Nerve activates contraction

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Transcript Nerve activates contraction

1. From egg to organism, an animal’s form
develops gradually: the concept of
epigenesis
• Preformation: the egg or sperm contains an
embryo that is a preformed miniature adult.
• Epigenesis: the form of an animal emerges from
a relatively formless egg.
• An organism’s development is primarily
determined by the genome of the zygote and the
organization of the egg cytoplasm.
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2. Fertilization activates the egg and bring
together the nuclei of sperm and egg
• Sea urchins are models for the study of the early
development of deuterostomes.
• Sea urchin eggs are fertilized externally.
• Sea urchin eggs are surrounded by a jelly coat.
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• The Acrosomal Reaction.
• Acrosomal reaction: when exposed to the jelly coat the
sperm’s acrosome discharges it contents by exocytosis.
• Hydrolytic enzymes enable the acrosomal process to
penetrate the egg’s jelly coat.
• The tip of the acrosomal process adheres to the
vitelline layer just external to the egg’s plasma
membrane.
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Fig. 47.2
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• The sperm and egg plasma membranes fuse and a single
sperm nucleus enter the egg’s cytoplasm.
• Na+ channels in the egg’s plasma membrane opens.
• Na+ flows into the egg and the membrane
depolarizes: fast block to polyspermy.
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3. Cleavage partitions the zygote into many
smaller cells
• Cleavage follows fertilization.
• The zygote is partitioned into blastomeres.
• Each blastomere contains different regions of the
undivided cytoplasm and thus different cytoplasmic
determinants.
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Fig. 47.6
• Except for mammals, most animals have both eggs and
zygotes with a definite polarity.
• Thus, the planes of division follow a specific pattern
relative to the poles of the zygote.
• Polarity is defined by the heterogeneous distribution
of substances such as mRNA, proteins, and yolk
(stored nutrients).
• Yolk is most concentrated at the vegetal pole and
least concentrated at the animal pole.
• In some animals, the animal pole defines the
anterior end of the animal.
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• In both sea urchins and frogs first two cleavages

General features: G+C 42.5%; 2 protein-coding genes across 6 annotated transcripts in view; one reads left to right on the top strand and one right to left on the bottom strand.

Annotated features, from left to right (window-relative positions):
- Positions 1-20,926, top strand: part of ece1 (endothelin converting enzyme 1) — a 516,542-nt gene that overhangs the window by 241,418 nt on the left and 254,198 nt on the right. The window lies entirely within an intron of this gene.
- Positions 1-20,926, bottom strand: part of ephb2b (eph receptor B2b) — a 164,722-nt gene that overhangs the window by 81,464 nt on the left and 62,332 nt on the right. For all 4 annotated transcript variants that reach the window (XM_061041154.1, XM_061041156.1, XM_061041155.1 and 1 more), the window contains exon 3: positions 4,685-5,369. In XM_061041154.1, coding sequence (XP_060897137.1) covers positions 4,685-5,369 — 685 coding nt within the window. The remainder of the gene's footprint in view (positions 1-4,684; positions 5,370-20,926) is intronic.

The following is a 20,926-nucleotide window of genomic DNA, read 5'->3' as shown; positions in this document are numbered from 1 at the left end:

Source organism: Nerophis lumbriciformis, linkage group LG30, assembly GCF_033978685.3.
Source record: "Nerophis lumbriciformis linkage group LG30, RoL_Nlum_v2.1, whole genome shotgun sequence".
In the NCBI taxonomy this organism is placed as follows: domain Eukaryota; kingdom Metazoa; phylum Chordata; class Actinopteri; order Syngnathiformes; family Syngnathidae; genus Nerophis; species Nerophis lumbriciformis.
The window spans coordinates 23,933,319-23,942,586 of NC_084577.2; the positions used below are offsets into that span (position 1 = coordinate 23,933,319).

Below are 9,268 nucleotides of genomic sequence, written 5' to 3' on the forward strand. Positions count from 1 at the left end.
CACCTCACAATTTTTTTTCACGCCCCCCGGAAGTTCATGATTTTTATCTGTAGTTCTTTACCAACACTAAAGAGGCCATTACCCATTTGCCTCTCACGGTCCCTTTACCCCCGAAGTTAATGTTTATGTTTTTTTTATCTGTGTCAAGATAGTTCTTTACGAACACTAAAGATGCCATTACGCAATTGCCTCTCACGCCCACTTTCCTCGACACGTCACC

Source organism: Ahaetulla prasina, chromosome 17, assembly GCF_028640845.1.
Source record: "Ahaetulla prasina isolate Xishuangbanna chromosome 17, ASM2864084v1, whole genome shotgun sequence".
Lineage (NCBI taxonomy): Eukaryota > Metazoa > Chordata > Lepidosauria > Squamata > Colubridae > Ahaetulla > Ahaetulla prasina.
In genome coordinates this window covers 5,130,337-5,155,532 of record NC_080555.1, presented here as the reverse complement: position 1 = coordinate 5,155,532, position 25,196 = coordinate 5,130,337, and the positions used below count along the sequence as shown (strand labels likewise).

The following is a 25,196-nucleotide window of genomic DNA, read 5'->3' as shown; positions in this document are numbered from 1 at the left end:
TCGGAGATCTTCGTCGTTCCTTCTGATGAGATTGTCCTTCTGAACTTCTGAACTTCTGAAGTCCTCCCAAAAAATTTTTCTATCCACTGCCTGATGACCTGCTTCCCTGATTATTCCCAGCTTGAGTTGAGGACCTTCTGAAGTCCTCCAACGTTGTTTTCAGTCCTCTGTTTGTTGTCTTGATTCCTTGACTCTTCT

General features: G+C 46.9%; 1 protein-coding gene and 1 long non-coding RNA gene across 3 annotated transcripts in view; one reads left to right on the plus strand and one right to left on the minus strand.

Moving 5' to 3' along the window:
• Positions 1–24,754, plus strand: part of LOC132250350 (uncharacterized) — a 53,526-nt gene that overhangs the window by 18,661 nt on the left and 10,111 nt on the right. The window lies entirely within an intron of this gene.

are vertical.
• The third division is horizontal.
• The result is an eight-celled embryo with two tiers
of four cells.
Fig. 47.8a
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• Continued cleavage produces the morula.
Fig. 47.8b
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• A blastocoel forms within the morula  blastula
Fig. 47.8d
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4. Gastrulation rearranges the blastula to
form a three-layered embryo with a
primitive gut
 Gastrulation rearranges the
embryo into a triploblastic
gastrula.
• The embryonic germ layers are the
ectoderm, mesoderm, and
endoderm.
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• Sea urchin gastrulation.
• Begins at the vegetal pole where individual cells enter
the blastocoel as mesenchyme cells.
• The remaining cells flatten and buckle inwards:
invagination.
• Cells rearrange to form the archenteron.
• The open end, the blastopore, will become
the anus.
• An opening at the other end of the
archenteron will form the mouth of the
digestive tube.
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Fig. 47.10
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5. In organogenesis, the organs of the
animal body form from the three
embryonic germ layers
• The derivatives of the ectoderm germ layer are:
• Epidermis of skin, and its derivatives
• Epithelial lining of the mouth and rectum.
• Cornea and lens of the eyes.
• The nervous system; adrenal medulla; tooth enamel;
epithelium of the pineal and pituitary glands.
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• The endoderm germ layer contributes to:
• The epithelial lining of the digestive tract (except the
mouth and rectum).
• The epithelial lining of the respiratory system.
• The pancreas; thyroid; parathyroids; thymus; the lining
of the urethra, urinary bladder, and reproductive
systems.
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• Derivatives of the mesoderm germ layer are:
• The notochord.
• The skeletal and muscular systems.
• The circulatory and lymphatic systems.
• The excretory system.
• The reproductive system (except germ cells).
• And the dermis of skin; lining of the body cavity; and
adrenal cortex.
Copyright © 2002 Pearson Education, Inc., publishing as Benjamin Cummings